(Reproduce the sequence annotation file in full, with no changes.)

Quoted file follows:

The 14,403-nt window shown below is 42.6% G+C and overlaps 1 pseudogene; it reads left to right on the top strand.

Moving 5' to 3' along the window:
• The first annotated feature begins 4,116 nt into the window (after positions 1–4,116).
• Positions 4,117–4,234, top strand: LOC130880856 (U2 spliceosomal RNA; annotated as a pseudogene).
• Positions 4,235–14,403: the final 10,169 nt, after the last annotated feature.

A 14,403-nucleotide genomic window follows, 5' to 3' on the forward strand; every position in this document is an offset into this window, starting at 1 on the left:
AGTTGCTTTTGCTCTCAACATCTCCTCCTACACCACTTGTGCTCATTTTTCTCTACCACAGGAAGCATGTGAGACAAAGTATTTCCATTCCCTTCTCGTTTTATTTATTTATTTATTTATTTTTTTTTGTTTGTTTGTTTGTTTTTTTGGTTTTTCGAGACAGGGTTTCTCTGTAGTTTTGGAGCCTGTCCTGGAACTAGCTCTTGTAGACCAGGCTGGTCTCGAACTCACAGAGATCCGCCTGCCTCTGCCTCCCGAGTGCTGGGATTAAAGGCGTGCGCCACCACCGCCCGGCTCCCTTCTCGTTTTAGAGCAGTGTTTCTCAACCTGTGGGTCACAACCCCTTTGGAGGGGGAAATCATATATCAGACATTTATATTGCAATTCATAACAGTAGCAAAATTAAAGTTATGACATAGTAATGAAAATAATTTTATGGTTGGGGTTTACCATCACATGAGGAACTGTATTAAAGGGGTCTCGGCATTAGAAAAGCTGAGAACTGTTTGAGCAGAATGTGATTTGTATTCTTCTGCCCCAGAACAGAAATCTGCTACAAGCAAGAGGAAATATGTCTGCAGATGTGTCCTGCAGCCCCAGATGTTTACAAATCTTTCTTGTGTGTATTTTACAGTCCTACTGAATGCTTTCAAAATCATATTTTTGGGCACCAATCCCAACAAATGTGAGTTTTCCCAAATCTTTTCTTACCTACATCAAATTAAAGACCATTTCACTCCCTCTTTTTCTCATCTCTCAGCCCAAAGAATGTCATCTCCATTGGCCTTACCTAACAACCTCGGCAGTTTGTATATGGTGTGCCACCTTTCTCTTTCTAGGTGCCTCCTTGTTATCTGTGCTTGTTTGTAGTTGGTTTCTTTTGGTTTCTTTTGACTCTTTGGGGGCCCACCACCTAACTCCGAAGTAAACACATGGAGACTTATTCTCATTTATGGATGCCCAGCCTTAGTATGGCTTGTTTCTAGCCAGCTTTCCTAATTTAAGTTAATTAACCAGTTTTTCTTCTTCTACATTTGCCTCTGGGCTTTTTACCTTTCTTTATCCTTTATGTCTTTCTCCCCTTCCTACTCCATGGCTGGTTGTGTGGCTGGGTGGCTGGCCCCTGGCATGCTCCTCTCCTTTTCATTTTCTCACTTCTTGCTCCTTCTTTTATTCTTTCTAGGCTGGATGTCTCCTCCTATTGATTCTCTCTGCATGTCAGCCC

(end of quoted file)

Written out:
The 14,403-nt window shown below is 42.6% G+C and overlaps 1 pseudogene; it reads left to right on the top strand.

Moving 5' to 3' along the window:
• The first annotated feature begins 4,116 nt into the window (after positions 1–4,116).
• Positions 4,117–4,234, top strand: LOC130880856 (U2 spliceosomal RNA; annotated as a pseudogene).
• Positions 4,235–14,403: the final 10,169 nt, after the last annotated feature.

A 14,403-nucleotide genomic window follows, 5' to 3' on the forward strand; every position in this document is an offset into this window, starting at 1 on the left:
AGTTGCTTTTGCTCTCAACATCTCCTCCTACACCACTTGTGCTCATTTTTCTCTACCACAGGAAGCATGTGAGACAAAGTATTTCCATTCCCTTCTCGTTTTATTTATTTATTTATTTATTTTTTTTTGTTTGTTTGTTTGTTTTTTTGGTTTTTCGAGACAGGGTTTCTCTGTAGTTTTGGAGCCTGTCCTGGAACTAGCTCTTGTAGACCAGGCTGGTCTCGAACTCACAGAGATCCGCCTGCCTCTGCCTCCCGAGTGCTGGGATTAAAGGCGTGCGCCACCACCGCCCGGCTCCCTTCTCGTTTTAGAGCAGTGTTTCTCAACCTGTGGGTCACAACCCCTTTGGAGGGGGAAATCATATATCAGACATTTATATTGCAATTCATAACAGTAGCAAAATTAAAGTTATGACATAGTAATGAAAATAATTTTATGGTTGGGGTTTACCATCACATGAGGAACTGTATTAAAGGGGTCTCGGCATTAGAAAAGCTGAGAACTGTTTGAGCAGAATGTGATTTGTATTCTTCTGCCCCAGAACAGAAATCTGCTACAAGCAAGAGGAAATATGTCTGCAGATGTGTCCTGCAGCCCCAGATGTTTACAAATCTTTCTTGTGTGTATTTTACAGTCCTACTGAATGCTTTCAAAATCATATTTTTGGGCACCAATCCCAACAAATGTGAGTTTTCCCAAATCTTTTCTTACCTACATCAAATTAAAGACCATTTCACTCCCTCTTTTTCTCATCTCTCAGCCCAAAGAATGTCATCTCCATTGGCCTTACCTAACAACCTCGGCAGTTTGTATATGGTGTGCCACCTTTCTCTTTCTAGGTGCCTCCTTGTTATCTGTGCTTGTTTGTAGTTGGTTTCTTTTGGTTTCTTTTGACTCTTTGGGGGCCCACCACCTAACTCCGAAGTAAACACATGGAGACTTATTCTCATTTATGGATGCCCAGCCTTAGTATGGCTTGTTTCTAGCCAGCTTTCCTAATTTAAGTTAATTAACCAGTTTTTCTTCTTCTACATTTGCCTCTGGGCTTTTTACCTTTCTTTATCCTTTATGTCTTTCTCCCCTTCCTACTCCATGGCTGGTTGTGTGGCTGGGTGGCTGGCCCCTGGCATGCTCCTCTCCTTTTCATTTTCTCACTTCTTGCTCCTTCTTTTATTCTTTCTAGGCTGGATGTCTCCTCCTATTGATTCTCTCTGCATGTCAGCCC